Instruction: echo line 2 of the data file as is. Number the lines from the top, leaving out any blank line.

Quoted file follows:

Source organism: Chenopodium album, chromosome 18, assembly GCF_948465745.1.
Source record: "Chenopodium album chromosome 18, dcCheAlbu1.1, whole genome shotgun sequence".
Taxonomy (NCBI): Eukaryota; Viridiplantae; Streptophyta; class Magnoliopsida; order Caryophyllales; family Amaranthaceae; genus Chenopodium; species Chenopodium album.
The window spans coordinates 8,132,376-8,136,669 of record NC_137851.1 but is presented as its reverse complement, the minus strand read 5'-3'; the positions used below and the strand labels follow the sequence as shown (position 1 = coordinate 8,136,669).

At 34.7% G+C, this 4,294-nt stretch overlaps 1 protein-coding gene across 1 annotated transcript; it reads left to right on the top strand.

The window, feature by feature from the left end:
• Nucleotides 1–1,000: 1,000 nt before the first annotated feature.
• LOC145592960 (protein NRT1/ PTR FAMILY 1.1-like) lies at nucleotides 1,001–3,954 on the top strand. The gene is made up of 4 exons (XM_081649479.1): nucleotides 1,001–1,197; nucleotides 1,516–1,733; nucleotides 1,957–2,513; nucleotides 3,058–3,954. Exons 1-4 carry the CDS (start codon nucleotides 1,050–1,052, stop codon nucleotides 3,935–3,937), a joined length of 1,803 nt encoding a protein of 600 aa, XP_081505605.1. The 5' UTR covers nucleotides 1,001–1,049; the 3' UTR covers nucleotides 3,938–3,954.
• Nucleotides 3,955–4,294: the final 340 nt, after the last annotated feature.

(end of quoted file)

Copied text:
Source record: "Chenopodium album chromosome 18, dcCheAlbu1.1, whole genome shotgun sequence".